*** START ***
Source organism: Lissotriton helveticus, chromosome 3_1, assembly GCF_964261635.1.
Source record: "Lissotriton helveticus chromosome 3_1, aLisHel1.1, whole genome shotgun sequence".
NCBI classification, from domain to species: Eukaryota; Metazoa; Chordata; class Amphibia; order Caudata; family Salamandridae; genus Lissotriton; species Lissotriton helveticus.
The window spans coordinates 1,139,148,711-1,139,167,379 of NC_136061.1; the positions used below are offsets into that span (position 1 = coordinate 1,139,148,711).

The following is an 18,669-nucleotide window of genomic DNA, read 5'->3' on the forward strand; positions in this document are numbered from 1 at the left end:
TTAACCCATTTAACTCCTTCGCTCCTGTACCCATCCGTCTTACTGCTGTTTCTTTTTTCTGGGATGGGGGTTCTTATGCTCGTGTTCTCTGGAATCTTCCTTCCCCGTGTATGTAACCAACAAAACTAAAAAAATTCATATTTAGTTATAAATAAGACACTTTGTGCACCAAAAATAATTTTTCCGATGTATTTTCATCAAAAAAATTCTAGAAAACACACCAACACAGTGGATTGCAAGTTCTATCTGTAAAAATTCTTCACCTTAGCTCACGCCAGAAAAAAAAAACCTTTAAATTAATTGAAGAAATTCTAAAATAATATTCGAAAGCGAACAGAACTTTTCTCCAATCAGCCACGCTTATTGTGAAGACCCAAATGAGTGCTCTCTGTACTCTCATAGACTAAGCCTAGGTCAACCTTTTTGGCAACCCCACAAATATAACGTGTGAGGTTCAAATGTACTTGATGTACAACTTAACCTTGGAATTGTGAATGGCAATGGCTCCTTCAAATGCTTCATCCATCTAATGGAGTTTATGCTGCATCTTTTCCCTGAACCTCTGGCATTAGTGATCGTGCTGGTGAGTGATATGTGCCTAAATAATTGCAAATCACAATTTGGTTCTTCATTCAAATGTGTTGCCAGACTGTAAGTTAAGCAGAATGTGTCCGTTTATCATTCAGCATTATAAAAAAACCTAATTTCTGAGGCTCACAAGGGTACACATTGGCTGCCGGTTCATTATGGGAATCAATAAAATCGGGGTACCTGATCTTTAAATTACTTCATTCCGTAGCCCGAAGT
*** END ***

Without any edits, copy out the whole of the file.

Source organism: Lissotriton helveticus, chromosome 3_1, assembly GCF_964261635.1.
Source record: "Lissotriton helveticus chromosome 3_1, aLisHel1.1, whole genome shotgun sequence".
NCBI classification, from domain to species: Eukaryota; Metazoa; Chordata; class Amphibia; order Caudata; family Salamandridae; genus Lissotriton; species Lissotriton helveticus.
The window spans coordinates 1,139,148,711-1,139,167,379 of NC_136061.1; the positions used below are offsets into that span (position 1 = coordinate 1,139,148,711).

The following is an 18,669-nucleotide window of genomic DNA, read 5'->3' on the forward strand; positions in this document are numbered from 1 at the left end:
TTAACCCATTTAACTCCTTCGCTCCTGTACCCATCCGTCTTACTGCTGTTTCTTTTTTCTGGGATGGGGGTTCTTATGCTCGTGTTCTCTGGAATCTTCCTTCCCCGTGTATGTAACCAACAAAACTAAAAAAATTCATATTTAGTTATAAATAAGACACTTTGTGCACCAAAAATAATTTTTCCGATGTATTTTCATCAAAAAAATTCTAGAAAACACACCAACACAGTGGATTGCAAGTTCTATCTGTAAAAATTCTTCACCTTAGCTCACGCCAGAAAAAAAAAACCTTTAAATTAATTGAAGAAATTCTAAAATAATATTCGAAAGCGAACAGAACTTTTCTCCAATCAGCCACGCTTATTGTGAAGACCCAAATGAGTGCTCTCTGTACTCTCATAGACTAAGCCTAGGTCAACCTTTTTGGCAACCCCACAAATATAACGTGTGAGGTTCAAATGTACTTGATGTACAACTTAACCTTGGAATTGTGAATGGCAATGGCTCCTTCAAATGCTTCATCCATCTAATGGAGTTTATGCTGCATCTTTTCCCTGAACCTCTGGCATTAGTGATCGTGCTGGTGAGTGATATGTGCCTAAATAATTGCAAATCACAATTTGGTTCTTCATTCAAATGTGTTGCCAGACTGTAAGTTAAGCAGAATGTGTCCGTTTATCATTCAGCATTATAAAAAAACCTAATTTCTGAGGCTCACAAGGGTACACATTGGCTGCCGGTTCATTATGGGAATCAATAAAATCGGGGTACCTGATCTTTAAATTACTTCATTCCGTAGCCCGAAGT